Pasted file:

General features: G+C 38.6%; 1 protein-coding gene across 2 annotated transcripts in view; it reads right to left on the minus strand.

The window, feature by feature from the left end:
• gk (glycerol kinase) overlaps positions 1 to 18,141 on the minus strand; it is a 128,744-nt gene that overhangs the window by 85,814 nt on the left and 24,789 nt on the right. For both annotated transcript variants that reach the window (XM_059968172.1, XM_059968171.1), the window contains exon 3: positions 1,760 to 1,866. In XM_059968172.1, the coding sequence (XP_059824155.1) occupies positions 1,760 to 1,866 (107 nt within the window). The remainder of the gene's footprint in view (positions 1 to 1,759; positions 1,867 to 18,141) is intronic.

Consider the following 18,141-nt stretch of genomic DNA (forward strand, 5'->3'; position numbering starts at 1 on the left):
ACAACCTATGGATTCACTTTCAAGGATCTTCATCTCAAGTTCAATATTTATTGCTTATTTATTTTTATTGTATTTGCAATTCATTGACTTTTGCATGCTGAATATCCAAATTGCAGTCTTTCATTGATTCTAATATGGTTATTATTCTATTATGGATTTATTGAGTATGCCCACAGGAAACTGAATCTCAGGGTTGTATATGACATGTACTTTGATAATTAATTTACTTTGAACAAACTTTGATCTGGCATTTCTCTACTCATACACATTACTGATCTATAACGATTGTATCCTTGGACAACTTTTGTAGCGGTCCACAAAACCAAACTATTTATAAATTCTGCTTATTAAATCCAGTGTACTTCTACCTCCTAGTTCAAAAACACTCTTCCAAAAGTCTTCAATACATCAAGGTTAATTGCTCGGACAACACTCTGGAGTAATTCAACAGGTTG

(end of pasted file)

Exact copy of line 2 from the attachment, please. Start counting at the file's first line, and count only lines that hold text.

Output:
The window, feature by feature from the left end: